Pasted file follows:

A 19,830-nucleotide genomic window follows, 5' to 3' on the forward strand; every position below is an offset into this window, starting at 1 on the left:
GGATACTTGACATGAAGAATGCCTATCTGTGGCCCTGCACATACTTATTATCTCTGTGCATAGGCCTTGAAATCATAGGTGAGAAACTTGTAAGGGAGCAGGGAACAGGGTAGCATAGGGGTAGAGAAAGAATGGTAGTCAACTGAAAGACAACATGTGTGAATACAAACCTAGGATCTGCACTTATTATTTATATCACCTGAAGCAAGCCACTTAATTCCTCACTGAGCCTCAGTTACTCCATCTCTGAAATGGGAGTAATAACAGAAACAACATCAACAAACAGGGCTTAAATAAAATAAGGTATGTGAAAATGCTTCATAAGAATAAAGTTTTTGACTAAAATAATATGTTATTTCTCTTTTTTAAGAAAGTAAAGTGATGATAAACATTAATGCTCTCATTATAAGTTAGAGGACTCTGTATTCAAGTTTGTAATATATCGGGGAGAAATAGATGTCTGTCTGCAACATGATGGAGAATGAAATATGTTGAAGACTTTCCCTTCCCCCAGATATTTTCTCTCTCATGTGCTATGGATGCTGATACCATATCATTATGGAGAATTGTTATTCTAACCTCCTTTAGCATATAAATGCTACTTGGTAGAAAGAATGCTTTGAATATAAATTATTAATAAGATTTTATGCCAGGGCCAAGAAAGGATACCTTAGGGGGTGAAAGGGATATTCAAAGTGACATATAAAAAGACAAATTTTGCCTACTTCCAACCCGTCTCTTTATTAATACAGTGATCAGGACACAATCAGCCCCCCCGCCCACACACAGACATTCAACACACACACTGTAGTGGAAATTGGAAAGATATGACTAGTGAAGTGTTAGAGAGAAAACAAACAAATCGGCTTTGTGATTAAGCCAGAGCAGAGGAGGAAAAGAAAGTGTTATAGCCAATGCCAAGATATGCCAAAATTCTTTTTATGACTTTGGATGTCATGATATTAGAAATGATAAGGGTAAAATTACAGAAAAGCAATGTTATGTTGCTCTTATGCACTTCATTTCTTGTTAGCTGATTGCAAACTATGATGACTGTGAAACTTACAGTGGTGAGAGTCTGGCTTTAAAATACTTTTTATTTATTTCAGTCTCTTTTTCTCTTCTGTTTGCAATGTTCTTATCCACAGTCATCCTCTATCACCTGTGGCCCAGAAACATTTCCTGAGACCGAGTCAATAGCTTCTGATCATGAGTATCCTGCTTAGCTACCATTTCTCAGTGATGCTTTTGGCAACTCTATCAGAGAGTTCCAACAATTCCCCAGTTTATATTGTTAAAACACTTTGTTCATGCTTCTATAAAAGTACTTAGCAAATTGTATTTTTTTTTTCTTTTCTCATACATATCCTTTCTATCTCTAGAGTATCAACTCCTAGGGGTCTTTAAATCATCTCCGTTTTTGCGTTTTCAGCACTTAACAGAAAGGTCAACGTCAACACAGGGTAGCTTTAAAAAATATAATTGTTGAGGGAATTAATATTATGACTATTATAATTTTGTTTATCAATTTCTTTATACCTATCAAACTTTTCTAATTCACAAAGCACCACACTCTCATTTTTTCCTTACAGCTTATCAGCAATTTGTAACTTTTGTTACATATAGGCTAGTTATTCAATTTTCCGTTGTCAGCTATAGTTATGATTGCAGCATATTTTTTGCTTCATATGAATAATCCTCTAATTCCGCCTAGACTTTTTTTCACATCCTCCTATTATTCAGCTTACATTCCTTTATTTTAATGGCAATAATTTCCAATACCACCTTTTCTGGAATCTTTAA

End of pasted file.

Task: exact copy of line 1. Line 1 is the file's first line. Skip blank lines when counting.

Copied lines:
A 19,830-nucleotide genomic window follows, 5' to 3' on the forward strand; every position below is an offset into this window, starting at 1 on the left: